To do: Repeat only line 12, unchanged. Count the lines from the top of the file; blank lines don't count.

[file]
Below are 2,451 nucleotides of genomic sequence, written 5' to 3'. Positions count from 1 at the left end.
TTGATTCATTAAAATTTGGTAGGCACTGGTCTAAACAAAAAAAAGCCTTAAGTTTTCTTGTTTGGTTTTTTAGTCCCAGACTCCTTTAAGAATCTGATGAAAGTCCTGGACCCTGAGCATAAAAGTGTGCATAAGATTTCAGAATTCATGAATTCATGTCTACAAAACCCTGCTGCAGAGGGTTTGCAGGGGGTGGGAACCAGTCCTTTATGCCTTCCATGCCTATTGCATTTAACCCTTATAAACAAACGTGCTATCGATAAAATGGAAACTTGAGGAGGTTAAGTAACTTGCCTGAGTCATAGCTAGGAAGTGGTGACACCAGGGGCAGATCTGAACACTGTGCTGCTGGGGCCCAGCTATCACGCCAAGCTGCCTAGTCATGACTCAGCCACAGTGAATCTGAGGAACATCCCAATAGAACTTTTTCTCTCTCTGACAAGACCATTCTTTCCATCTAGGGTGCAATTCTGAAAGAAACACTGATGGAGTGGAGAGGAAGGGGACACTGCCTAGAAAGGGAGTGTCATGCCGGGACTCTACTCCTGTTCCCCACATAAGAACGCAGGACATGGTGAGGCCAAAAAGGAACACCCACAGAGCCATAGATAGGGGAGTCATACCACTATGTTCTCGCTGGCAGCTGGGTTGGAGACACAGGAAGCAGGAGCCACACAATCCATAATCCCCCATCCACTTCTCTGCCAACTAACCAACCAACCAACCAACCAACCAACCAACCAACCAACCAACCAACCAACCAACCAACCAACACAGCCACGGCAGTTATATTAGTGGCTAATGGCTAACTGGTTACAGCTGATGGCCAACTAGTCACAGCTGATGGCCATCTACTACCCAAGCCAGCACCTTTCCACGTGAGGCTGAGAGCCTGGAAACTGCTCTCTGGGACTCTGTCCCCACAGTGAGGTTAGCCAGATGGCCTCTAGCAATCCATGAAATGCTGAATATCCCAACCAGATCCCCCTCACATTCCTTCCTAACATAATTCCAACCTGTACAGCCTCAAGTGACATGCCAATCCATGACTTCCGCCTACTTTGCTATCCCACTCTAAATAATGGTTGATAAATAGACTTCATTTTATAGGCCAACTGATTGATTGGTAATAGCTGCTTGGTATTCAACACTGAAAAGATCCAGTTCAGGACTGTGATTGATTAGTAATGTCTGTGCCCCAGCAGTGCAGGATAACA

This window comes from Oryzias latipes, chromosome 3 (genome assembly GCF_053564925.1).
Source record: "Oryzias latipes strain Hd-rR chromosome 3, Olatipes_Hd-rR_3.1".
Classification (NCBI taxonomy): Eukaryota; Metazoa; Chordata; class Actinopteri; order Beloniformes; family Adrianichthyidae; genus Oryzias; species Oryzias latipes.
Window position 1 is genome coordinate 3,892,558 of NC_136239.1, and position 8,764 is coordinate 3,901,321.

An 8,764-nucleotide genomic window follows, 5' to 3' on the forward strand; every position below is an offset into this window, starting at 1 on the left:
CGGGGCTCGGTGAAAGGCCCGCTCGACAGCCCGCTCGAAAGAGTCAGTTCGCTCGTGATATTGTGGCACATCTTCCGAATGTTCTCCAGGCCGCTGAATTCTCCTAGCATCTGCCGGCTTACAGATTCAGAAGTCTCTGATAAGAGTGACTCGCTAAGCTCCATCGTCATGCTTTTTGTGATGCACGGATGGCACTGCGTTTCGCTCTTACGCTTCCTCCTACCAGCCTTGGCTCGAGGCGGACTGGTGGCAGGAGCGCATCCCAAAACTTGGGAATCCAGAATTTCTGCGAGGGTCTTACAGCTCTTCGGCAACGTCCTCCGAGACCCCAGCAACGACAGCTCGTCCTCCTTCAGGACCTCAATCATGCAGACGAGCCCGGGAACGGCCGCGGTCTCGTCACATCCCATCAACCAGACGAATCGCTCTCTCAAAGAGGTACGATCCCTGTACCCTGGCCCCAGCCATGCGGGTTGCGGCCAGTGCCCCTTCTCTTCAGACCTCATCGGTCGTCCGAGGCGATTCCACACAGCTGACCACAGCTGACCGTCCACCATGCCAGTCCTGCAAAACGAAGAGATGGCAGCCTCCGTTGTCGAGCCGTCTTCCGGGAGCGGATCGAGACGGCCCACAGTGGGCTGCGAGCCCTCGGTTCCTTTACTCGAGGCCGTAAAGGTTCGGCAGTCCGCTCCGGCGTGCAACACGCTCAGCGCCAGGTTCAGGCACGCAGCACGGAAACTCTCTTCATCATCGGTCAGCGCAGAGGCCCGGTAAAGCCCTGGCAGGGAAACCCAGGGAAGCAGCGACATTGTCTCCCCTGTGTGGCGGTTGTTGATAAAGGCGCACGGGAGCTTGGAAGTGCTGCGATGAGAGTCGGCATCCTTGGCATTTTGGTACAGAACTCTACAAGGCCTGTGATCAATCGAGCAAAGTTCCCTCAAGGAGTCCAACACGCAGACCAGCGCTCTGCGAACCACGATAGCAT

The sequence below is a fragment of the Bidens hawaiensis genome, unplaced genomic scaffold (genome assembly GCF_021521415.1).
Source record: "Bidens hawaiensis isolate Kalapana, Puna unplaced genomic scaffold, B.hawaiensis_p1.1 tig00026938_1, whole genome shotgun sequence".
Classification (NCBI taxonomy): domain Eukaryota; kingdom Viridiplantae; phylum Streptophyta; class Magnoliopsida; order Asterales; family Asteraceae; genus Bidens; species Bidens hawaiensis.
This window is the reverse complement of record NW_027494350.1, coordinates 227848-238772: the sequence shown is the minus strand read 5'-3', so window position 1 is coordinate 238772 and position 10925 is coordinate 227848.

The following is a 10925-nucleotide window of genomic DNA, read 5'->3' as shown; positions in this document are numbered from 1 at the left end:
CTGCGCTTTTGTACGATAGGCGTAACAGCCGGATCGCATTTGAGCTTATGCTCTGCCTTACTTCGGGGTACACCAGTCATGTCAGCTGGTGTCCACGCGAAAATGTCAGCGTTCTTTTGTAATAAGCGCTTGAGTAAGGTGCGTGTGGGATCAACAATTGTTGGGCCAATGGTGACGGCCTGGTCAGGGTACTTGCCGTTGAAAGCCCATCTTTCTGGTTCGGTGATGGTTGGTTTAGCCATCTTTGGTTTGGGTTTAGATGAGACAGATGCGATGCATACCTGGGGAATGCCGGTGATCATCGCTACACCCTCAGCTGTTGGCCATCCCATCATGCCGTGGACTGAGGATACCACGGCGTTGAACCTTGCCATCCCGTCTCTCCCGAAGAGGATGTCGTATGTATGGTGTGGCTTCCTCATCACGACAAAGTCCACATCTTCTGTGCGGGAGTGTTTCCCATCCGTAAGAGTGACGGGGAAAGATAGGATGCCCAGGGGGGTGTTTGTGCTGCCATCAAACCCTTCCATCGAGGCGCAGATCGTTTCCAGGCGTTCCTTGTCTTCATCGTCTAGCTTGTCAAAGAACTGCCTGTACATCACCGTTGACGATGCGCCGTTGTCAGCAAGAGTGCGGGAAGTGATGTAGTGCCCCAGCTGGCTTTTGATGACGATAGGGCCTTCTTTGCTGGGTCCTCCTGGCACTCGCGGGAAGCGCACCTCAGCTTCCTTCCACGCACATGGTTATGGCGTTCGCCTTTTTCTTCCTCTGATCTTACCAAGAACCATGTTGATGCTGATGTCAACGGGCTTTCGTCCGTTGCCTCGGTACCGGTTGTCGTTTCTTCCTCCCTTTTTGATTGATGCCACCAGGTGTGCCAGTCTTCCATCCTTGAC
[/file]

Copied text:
This window is the reverse complement of record NW_027494350.1, coordinates 227848-238772: the sequence shown is the minus strand read 5'-3', so window position 1 is coordinate 238772 and position 10925 is coordinate 227848.